By Carly Benson
Still riding the euphoria of their streak-breaking win against the University of Alberta Golden Bears, the Dinos absolutely destroyed the University of Lethbridge Pronghorns Feb. 11-12. With crushing victories of 8-1 and 10-2, the Dinos pulled their record above the .500 level for the first time since Christmas.
Part of the motivation for the annihilation, Brent Gibson admitted, came from the Golden Bears.
“We reminded ourselves of the embarrassing 12-0 loss, we don’t want to forget that bitter taste,” he confessed.
The feeling of having hit rock-bottom was the springboard they needed to defeat the top team in Canada West, and it carried them into the games against the Pronghorns.
“Hockey is such a game that rides on confidence,” Gibson said. “Winning seems to come when you’re on the same page in confidence.”
The Dinos’ confidence burst from the seams when the puck dropped Friday night against the Pronghorns. With total domination from the get-go, the Dinos crushed any hope that Lethbridge had of coming away with a win on home ice. First, Lonny Tetley scored a short-handed goal at the 3:45 mark to get his team rolling. Gibson added to that just over a minute later with a powerplay goal to put the home team down by a pair. By 12:17 of the first, both Gable Gross and Wade Davis had added to that lead.
Lethbridge got one back just seconds after Davis had made it 4-0 on the powerplay, but Davis restored the four-goal lead only a few minutes later with his second of the night. Before the period was out, Matt Jenkins scored to make it 6-1. Donald Choukalos had turned aside seven of just eight shots, while his counterpart at the other end of the ice already had 30 shots sent his way.
“Getting the first goal early really helps,” Gibson explained of the offensive explosion. “It sparks everybody. You jump on that energy and build off it. You can catch teams sleeping.”
The Pronghorns certainly seemed to have been doing that, though they woke up for the remainder of the game. The second period saw far less action, and no scoring until Gibson took a pass from Davis short-handed and fired it past the Lethbridge goaltender. At 7:42 of the third, the Dinos rounded out the scoring, with Ryan Annesley lighting the lamp to bring the final score to 8-1.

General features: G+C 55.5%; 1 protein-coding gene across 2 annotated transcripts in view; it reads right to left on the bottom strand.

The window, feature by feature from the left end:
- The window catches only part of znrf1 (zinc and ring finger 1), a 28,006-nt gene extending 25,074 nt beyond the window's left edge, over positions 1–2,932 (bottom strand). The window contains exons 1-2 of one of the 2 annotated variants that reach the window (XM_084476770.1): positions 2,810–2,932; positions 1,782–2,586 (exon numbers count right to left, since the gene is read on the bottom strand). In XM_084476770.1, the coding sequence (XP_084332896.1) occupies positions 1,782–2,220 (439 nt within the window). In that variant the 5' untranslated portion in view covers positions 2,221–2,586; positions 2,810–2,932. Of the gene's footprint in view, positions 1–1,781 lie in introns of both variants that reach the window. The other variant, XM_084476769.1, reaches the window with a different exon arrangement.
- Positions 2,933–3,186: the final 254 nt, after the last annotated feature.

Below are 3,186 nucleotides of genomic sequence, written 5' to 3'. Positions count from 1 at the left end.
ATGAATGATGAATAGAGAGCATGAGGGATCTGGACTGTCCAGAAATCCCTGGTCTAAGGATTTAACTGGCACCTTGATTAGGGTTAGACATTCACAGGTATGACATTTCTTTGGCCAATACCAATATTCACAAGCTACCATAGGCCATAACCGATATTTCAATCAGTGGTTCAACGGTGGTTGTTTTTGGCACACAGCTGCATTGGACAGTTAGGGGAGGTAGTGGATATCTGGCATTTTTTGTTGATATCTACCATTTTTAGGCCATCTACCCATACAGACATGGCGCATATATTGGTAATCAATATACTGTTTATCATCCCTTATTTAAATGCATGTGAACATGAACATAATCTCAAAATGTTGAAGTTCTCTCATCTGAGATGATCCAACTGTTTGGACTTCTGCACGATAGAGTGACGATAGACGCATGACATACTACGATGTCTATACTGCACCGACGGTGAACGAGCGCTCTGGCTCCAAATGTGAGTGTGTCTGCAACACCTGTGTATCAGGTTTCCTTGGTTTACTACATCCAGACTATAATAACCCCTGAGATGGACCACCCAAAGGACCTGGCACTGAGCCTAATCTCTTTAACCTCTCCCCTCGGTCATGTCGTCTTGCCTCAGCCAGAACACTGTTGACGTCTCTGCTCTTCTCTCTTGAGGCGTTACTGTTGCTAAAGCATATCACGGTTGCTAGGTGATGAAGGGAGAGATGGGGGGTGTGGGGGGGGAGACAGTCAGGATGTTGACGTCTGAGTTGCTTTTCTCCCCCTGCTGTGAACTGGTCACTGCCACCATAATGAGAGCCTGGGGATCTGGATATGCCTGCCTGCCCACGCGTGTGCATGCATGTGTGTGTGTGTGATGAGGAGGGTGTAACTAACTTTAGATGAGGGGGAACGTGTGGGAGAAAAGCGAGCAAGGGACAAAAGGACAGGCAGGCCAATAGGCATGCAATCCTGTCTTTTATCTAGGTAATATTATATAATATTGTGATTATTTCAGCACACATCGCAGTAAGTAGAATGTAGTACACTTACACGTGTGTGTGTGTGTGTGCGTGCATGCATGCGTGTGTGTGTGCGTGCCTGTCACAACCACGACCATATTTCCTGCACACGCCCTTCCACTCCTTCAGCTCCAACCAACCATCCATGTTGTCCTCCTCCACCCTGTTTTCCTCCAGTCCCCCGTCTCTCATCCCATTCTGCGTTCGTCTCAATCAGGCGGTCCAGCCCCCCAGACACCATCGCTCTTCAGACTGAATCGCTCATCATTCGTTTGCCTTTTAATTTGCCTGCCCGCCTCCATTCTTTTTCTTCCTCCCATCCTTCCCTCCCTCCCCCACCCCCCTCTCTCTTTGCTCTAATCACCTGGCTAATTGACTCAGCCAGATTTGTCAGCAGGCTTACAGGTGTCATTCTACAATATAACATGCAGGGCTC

Although there was a lack of scoring, the third period was littered with penalties. In total, Calgary received six to Lethbridge’s 11, two of which were game misconducts.
Having a strong game against Lethbridge was a goal the Dinos set during practice according to Drew Campbell.
“We wanted to show the league that we’re here, and that we’re in contention,” he said.
The Dinos certainly capitalized on some opportunities against Lethbridge, of which they had plenty. The shots on goal were 63-17 in favour of Calgary.
Playing at home Saturday night, the Dinos gave the Pronghorns a rude welcome when Alex Lalonde scored just over a minute into the game. A few minutes later, Annesley capitalized on a powerplay to hint that this game might end up like the night before. Captain Bracken Kearns added one short-handed to give the Dinos a commanding leadÂ. However, Jarret Parkin from Lethbridge stole one back for his team before time ran out in the first period, bringing the score to 3-1.
From then on, however, it was all Calgary. The Dinos came out strong in the second period, and had doubled their score before the halfway mark of the game. Jenkins and Gross both scored at even strength and Annesley added a second powerplay goal.
“The powerplay is a very vital aspect, and when it’s working it gives you a great advantage,” Campbell said.
But even without the help from special teams, it looked as though Calgary would have done fine.
They continued to steam-roll through the third with another three goals by Colin McRae, Campbell, and Lalonde. Though Lethbridge scored their second with less than five minutes to go, Gross finished off the evening strong for Calgary with his second on the night. When the buzzer finally went, the score stood at 10-2.
The victory pulls Calgary one game above .500, and brings them to their final adversary before playoffs beginÂ–the University of British Columbia Thunderbirds. Coincidently, Calgary will most likely play against UBC for the first round of the postseason. The final regular season games Feb. 18-19 give them a chance to analyze their opponent and to send a message. For the Dinos, they intend for that message be clear.
“Playing them right before [playoffs], we want to send them a message that they don’t need to come to Calgary,” Gibson threatened.